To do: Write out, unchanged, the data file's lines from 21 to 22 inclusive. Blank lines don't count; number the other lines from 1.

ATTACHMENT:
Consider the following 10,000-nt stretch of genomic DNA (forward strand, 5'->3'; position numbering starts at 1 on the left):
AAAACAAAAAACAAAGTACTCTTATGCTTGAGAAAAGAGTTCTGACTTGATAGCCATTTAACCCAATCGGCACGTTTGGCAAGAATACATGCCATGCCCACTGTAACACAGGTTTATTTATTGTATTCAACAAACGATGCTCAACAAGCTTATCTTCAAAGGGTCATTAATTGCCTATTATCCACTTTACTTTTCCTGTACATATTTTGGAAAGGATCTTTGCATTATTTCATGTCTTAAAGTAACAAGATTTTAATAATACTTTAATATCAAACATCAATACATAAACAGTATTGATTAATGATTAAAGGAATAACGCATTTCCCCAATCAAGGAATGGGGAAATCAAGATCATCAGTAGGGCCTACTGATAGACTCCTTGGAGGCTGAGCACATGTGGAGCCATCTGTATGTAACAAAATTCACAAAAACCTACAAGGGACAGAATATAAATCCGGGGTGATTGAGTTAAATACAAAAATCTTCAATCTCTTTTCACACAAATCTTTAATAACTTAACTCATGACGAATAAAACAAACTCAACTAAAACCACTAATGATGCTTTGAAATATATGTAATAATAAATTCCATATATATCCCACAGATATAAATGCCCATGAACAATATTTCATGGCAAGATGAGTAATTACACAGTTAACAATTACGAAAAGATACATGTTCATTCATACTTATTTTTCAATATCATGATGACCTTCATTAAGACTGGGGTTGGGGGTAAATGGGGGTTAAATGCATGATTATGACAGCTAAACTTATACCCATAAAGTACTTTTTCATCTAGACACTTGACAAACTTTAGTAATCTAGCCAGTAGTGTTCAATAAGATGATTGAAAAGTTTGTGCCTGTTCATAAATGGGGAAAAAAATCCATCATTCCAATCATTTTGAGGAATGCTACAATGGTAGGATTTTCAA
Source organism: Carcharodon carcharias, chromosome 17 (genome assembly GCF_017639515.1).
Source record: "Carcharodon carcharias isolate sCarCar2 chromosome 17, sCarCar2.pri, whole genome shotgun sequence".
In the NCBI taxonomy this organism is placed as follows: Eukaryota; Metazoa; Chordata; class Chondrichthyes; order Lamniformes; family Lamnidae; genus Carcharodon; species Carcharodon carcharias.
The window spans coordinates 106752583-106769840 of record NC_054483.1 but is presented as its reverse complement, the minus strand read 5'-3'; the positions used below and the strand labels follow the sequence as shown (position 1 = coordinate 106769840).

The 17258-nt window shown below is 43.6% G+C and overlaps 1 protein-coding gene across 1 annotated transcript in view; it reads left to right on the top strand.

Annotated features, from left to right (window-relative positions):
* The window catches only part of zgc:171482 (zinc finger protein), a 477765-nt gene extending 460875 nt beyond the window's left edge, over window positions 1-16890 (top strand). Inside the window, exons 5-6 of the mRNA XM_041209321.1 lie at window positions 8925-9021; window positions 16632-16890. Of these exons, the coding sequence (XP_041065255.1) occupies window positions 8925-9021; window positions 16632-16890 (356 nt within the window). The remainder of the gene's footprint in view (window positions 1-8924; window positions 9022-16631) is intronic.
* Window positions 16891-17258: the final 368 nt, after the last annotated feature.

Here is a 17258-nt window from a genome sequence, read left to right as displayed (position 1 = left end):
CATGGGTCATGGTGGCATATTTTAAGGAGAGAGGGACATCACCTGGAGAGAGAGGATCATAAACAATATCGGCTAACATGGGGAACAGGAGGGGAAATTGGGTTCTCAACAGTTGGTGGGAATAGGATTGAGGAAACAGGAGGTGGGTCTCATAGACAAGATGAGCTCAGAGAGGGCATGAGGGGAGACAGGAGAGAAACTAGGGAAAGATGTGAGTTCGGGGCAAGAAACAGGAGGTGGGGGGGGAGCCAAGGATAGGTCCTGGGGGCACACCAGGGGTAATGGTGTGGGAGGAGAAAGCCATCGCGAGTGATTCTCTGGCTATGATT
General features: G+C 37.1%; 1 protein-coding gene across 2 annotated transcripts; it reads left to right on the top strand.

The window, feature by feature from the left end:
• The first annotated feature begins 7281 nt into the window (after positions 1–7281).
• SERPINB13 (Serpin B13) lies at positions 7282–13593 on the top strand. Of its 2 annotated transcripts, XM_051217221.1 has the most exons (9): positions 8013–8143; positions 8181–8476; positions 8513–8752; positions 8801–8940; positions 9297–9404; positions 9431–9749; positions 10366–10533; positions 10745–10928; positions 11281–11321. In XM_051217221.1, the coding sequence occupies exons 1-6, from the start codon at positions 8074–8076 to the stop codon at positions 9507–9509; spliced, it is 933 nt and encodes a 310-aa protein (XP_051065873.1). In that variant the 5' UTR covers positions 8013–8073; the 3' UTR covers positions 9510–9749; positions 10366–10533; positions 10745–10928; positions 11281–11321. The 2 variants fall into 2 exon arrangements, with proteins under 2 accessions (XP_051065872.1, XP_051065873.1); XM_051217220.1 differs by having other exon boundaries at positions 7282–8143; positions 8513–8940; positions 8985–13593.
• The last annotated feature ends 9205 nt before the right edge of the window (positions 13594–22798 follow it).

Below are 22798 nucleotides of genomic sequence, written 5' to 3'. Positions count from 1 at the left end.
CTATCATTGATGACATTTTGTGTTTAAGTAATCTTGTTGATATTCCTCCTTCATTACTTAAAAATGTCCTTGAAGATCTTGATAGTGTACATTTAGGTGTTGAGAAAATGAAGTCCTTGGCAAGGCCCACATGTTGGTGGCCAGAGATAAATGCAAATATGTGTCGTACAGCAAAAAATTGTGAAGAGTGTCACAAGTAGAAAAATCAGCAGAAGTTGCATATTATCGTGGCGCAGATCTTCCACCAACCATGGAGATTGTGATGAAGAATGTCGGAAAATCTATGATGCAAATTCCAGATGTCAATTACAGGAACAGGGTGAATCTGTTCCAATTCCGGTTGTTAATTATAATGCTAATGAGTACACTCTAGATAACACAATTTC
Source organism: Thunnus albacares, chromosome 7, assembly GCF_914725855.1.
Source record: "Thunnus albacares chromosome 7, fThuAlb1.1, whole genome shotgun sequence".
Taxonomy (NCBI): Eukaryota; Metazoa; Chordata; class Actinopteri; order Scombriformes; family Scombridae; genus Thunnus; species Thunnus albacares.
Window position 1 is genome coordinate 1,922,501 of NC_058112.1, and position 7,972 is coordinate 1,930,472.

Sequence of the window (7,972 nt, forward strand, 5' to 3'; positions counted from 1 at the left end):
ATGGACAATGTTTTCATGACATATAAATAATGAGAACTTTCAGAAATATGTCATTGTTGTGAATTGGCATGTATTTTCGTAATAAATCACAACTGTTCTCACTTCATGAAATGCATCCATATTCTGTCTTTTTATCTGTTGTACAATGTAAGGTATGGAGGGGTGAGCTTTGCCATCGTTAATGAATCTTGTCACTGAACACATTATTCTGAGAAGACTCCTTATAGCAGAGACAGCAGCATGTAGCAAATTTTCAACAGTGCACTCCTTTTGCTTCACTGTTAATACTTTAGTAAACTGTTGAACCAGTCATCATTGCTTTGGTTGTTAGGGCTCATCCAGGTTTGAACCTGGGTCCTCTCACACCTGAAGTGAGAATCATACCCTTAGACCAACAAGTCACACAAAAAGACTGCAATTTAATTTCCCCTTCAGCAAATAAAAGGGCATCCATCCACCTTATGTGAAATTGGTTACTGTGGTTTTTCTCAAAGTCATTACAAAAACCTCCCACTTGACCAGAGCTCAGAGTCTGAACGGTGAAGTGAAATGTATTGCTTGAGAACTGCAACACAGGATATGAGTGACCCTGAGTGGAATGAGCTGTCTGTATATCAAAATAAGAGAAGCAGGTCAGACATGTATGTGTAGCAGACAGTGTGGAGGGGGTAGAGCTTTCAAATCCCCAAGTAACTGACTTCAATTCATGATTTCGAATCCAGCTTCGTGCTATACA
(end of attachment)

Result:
Source record: "Thunnus albacares chromosome 7, fThuAlb1.1, whole genome shotgun sequence".
Taxonomy (NCBI): Eukaryota; Metazoa; Chordata; class Actinopteri; order Scombriformes; family Scombridae; genus Thunnus; species Thunnus albacares.